Authors: Daphne Chiu, Melody Lan
What is the problem?
You are a guard at an art museum. You plan to steal the most expensive painting at midnight. You can turn off the security camera for an hour, and must escape before the alarm goes off.
In this game, the player will be the guard. The player can win by obtaining different objects and navigating through the museum by using available commands until they are able to steal the painting successfully. There is only one way to succeed in this game.
What is the something extra?
We will implement a timed component to the game, by setting a countdown timer.
What did we learn from doing this?
In Prolog, by declaring rules and relations in code, we can represent a part of a real world system relatively well. In our game, we rely highly on states to determine the outcome of the game. In order to dynamically change the state in a program, we have to retract the old state and assert the new state. With this information, we learned that we can simulate an adventure game with different rooms and objects by defining different states and defining the constraints needed to win the game.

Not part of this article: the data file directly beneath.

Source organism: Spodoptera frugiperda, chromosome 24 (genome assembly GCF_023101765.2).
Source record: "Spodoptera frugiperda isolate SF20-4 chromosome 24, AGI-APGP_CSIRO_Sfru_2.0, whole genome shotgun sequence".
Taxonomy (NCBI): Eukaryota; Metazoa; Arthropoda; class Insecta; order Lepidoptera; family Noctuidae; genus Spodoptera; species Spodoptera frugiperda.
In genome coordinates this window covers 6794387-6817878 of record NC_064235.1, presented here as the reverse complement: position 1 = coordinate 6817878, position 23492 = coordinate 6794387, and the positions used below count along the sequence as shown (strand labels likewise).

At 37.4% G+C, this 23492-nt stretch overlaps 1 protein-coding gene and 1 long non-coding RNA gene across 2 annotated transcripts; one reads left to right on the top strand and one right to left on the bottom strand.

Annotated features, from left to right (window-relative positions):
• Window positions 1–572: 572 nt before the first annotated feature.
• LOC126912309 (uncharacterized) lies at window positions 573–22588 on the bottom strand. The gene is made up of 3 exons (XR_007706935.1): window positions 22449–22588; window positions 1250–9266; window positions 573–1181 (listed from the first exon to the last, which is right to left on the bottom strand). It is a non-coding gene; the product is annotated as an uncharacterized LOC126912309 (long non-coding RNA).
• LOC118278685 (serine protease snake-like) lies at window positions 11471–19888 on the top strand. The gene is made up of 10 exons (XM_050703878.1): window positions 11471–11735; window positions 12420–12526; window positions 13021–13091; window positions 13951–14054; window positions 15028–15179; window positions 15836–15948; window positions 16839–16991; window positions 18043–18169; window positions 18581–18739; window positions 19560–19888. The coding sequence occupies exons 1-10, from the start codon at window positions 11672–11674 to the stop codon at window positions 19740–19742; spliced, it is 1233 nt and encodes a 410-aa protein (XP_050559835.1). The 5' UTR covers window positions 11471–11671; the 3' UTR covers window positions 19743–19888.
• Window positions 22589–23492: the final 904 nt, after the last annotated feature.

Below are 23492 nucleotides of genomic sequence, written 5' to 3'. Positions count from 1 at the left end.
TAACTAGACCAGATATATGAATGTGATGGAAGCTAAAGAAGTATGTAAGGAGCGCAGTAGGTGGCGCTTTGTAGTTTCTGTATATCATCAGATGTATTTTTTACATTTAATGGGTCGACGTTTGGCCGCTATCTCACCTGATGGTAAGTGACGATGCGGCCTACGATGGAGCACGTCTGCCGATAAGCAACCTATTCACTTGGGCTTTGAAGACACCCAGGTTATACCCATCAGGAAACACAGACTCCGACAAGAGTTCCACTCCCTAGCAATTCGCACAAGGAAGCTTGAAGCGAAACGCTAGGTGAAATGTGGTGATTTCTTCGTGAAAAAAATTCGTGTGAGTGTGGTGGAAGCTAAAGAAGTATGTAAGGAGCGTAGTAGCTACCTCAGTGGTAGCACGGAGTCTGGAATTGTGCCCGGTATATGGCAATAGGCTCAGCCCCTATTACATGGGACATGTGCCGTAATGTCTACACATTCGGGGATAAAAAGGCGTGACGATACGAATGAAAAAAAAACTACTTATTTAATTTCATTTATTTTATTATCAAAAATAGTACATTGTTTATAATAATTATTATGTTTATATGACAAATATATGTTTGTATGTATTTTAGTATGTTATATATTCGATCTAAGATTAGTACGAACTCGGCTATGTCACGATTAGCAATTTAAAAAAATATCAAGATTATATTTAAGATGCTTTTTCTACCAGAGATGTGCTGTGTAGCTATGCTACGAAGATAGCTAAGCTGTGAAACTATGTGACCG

One thing that we found challenging was trying to implement a real-time timer by using multi-threading. In the end, we implemented an in-game timer that is not real-time, but rather counts down with each new state you enter.